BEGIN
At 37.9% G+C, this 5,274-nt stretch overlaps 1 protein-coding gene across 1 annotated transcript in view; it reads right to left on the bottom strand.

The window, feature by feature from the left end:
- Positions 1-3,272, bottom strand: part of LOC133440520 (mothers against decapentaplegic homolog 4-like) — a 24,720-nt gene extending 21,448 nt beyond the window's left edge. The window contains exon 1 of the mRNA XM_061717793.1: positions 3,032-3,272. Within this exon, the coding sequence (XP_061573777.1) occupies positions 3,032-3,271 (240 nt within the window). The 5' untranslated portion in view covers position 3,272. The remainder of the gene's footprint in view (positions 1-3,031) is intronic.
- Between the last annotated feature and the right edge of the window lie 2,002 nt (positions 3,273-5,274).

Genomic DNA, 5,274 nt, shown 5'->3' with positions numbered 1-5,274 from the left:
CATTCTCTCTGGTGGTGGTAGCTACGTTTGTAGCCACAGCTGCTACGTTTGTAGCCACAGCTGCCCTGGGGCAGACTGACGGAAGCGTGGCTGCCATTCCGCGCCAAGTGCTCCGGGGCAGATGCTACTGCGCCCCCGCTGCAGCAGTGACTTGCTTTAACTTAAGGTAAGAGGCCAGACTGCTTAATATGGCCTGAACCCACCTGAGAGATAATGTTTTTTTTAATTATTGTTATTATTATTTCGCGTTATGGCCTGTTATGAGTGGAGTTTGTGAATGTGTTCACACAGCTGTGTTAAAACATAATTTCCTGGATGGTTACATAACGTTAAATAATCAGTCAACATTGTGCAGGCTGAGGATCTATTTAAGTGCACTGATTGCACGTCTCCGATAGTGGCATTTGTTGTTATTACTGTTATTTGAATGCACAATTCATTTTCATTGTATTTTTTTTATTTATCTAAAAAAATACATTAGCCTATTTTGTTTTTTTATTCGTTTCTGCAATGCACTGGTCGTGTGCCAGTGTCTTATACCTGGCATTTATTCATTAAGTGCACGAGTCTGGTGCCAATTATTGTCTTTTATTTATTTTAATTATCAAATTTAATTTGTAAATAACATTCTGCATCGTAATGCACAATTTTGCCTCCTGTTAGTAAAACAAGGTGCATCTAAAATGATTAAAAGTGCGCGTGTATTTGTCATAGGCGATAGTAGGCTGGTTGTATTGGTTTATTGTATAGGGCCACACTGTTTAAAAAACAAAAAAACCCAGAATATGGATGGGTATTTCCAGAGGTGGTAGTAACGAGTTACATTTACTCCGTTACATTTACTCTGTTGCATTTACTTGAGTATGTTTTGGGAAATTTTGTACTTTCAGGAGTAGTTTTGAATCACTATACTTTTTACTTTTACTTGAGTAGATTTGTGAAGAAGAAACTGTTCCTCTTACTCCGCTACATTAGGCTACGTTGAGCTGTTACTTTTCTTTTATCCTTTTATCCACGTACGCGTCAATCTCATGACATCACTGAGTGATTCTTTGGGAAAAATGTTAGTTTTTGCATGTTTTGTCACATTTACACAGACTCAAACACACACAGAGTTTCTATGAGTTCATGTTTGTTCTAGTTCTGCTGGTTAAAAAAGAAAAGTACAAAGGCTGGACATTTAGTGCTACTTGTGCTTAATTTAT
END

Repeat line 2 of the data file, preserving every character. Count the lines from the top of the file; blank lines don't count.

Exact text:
The window, feature by feature from the left end: